Mom says daughter who brought gun to elementary school had been having mental health issues
RICHTON PARK, Ill. (CBS) -- A 10-year-old fourth grade girl took a gun to school in south suburban Richton Park on Wednesday, the school district and police said.
The girl's mother is also now in trouble – but also talked with CBS 2's Jermont Terry. She wants everyone to know her daughter suffers from mental health issues.
The beginning of the school day Wednesday at Neil A. Armstrong Elementary School, at 5030 Imperial Dr. in Richton Park, started with a panic when the fourth grader was spotted in the class with a gun.
"She started to pull her gun, out and everybody started screaming and getting out the class," said Jakaiyh Brunt, a pupil who was in the classroom at the time.
With her mother's permission, Jakaiyh explained how everyone rushed to a safe place.
"They locked the door, and then we started to pray," Jakaiyh said.
But the gun was loaded – and the 10-year-old got the weapon from home, where her mother, Chanel, works as a Cook County correctional officer.
"She's been suffering from some type of mental illness - and every facility that we call to try to get her some help, it's a waiting list," Chanel said of her daughter.
Chanel said about a month ago, her daughter began having auditory hallucinations - hearing voices. Her mother said the voices had specific and chilling instructions for the child on Wednesday.
"And she said it whispered in her ear, 'Shoot up the school,'" Chanel said.
Before school, Chanel says her daughter made her way into her bedroom – following the voices.
"They told her to get the gun, and that's when she went and found my gun," said Chanel.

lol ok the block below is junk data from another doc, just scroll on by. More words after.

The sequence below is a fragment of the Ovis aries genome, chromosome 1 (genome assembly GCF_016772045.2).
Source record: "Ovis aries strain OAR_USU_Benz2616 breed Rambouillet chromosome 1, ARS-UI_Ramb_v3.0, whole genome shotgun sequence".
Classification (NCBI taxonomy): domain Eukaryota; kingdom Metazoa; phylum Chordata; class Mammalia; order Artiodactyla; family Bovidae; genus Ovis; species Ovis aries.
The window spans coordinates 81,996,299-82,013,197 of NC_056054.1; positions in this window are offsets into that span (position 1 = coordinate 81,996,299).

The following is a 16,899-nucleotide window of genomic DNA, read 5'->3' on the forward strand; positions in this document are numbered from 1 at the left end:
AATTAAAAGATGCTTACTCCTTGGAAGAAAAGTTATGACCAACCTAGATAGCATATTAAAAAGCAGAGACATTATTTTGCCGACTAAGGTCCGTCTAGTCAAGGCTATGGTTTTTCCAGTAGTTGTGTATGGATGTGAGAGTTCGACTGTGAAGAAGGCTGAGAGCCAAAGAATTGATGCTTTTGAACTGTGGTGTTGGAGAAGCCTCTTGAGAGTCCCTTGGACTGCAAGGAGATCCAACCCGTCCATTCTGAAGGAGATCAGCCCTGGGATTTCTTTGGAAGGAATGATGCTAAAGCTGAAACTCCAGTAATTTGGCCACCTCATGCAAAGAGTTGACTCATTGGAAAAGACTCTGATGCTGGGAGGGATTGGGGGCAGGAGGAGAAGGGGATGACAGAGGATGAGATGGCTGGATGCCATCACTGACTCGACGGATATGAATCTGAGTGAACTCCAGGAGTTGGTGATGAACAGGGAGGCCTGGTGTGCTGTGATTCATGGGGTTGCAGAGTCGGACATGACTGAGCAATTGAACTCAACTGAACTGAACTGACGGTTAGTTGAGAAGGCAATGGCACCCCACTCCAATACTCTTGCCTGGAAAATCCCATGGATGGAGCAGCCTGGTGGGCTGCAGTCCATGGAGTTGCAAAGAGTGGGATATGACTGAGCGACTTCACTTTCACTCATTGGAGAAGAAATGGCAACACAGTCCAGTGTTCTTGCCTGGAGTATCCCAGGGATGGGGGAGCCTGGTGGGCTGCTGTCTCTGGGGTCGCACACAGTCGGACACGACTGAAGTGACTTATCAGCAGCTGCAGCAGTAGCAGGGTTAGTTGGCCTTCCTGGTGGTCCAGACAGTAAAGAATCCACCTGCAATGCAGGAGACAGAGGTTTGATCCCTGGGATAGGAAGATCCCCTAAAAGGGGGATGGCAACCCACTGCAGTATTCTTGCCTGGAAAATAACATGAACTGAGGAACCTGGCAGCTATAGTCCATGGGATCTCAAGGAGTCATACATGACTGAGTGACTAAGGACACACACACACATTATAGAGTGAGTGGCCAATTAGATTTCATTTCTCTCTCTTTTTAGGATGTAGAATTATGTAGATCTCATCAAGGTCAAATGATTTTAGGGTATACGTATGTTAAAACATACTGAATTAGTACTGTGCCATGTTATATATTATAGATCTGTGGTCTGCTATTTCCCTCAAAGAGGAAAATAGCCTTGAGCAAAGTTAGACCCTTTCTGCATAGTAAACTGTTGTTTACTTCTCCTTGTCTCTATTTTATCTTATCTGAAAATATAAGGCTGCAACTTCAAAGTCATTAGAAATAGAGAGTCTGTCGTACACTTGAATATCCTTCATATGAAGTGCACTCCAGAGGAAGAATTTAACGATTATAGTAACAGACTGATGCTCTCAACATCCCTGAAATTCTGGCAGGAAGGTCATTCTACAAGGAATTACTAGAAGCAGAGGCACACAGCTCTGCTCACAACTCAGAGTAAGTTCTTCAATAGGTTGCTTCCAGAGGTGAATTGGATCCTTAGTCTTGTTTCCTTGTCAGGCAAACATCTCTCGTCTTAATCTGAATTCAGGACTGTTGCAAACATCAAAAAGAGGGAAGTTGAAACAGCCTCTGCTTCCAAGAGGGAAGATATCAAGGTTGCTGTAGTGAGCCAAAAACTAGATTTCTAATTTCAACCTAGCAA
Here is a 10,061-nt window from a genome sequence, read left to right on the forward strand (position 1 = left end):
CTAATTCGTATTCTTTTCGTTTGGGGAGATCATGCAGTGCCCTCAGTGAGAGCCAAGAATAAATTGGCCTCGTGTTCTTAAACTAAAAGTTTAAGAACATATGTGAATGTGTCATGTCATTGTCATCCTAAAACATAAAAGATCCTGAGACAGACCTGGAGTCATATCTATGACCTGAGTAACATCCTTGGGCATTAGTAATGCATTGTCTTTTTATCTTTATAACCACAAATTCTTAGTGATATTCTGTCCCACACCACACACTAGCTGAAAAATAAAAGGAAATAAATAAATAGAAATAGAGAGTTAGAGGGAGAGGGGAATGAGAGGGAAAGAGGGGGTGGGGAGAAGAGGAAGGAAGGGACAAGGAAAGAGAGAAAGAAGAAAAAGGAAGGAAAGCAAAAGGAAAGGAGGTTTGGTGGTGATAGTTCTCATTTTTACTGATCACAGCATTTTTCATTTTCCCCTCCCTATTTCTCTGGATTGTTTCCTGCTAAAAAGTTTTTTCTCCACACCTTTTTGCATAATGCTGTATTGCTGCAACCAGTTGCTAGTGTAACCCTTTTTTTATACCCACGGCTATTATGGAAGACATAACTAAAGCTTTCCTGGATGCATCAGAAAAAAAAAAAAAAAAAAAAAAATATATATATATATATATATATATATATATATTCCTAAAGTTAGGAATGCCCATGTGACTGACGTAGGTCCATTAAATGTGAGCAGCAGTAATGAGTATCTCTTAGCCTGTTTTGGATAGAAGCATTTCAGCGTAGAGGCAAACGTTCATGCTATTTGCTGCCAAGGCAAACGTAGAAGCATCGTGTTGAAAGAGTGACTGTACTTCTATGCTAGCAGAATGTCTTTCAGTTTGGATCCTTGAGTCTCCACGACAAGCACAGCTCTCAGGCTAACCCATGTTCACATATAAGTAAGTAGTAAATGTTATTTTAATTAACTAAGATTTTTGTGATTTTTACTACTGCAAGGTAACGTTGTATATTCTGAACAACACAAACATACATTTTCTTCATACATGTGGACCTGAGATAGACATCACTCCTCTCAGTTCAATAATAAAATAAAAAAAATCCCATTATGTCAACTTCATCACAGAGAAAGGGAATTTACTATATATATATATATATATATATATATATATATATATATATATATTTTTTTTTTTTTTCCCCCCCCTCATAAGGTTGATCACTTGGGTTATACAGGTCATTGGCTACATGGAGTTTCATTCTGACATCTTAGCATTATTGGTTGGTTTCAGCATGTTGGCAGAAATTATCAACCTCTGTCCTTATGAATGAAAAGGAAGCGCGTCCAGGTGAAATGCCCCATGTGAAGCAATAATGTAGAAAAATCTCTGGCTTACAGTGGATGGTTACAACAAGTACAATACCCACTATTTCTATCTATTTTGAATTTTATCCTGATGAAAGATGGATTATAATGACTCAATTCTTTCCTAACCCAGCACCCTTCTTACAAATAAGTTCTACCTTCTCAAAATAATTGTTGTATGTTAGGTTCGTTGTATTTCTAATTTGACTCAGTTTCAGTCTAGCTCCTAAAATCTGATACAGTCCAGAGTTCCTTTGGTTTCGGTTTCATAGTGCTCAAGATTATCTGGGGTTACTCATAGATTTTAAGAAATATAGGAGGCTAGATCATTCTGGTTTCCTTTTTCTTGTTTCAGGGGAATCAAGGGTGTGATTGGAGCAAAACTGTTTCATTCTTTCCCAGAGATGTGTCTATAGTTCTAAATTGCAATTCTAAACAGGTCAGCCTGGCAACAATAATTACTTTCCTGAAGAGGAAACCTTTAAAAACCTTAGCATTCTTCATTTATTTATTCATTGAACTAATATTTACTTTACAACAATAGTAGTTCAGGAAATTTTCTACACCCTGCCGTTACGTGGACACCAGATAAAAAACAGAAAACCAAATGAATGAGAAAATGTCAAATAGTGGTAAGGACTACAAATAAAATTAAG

Chanel said the gun was in a locked box.
"It has the clips here that is missing, and I think it comes from her like pulling it loose," Chanel said.
The mother believes her 10-year-old daughter kept prying until the gun, and clip, fell out.
"The voices told her to get it out," Chanel said.
A teacher cleared the room, and then confronted Chanel's daughter in the hallway.
Richton Park police said when the teacher stopped the child, she had no idea the gun the fourth grader had was loaded.
But after a brief tussle in front of other students, the teacher managed to get control of the girl and safely get the gun out of her hands.
The district said staff go through safety training – but this teacher went beyond what was required.
"This teacher does what the public expects us to. This lady put her life on the line to save children, by engaging this student right away," said Richton Park police Chief Demitrous Cook. "Without thinking about her own safety, she engaged this student, she cuffed the gun, and she asked for help – and another teacher, without regard for his safety, came up and took the weapon, and was able to go into the school principal's office and lock it in a safe."
Elementary School District 159 Supt. Dr. Tiffany Brunson wrote that the school was placed on lockdown, and Richton Park police were notified.
During the lockdown, police checked and cleared school grounds, classrooms, restrooms, and hallways, Brunson wrote. All doors were locked, an account was taken of all students, and no one was allowed into or out of the building.
Brunson also praised the actions of the teacher who took the gun.
"That is not part of the training," she said. "That is part of being a hero."
The 10-year-old was taken into custody and to the hospital for a mental health evaluation, and the lockdown was later lifted. She now faces expulsion.
Chanel insisted she tried to get services for her child. Terry asked Chanel if she should have taken all the weapons out of the house – given the knowledge that her daughter has mental health issues.
"I don't think we thought it was this bad," Chanel said.
But Chanel now finds herself facing charges of endangering the health and safety of a minor – a misdemeanor.
In a statement about the corrections officer, the Cook County Sheriff's office said: "The employee has been de-deputized pending the outcome of an internal investigation. We would refer all questions about the incident to the Richton Park Police Department."
Terry asked Chanel how she would move forward - between the charges, her job, and worrying about her daughter.
"I don't know how I'm moving," Chanel said. "I'm just moving."
Brunson wrote that the situation may have frightened children, and advised parents to discuss the incident with their children - and to talk with the school district if further emotional support is needed.
for more features.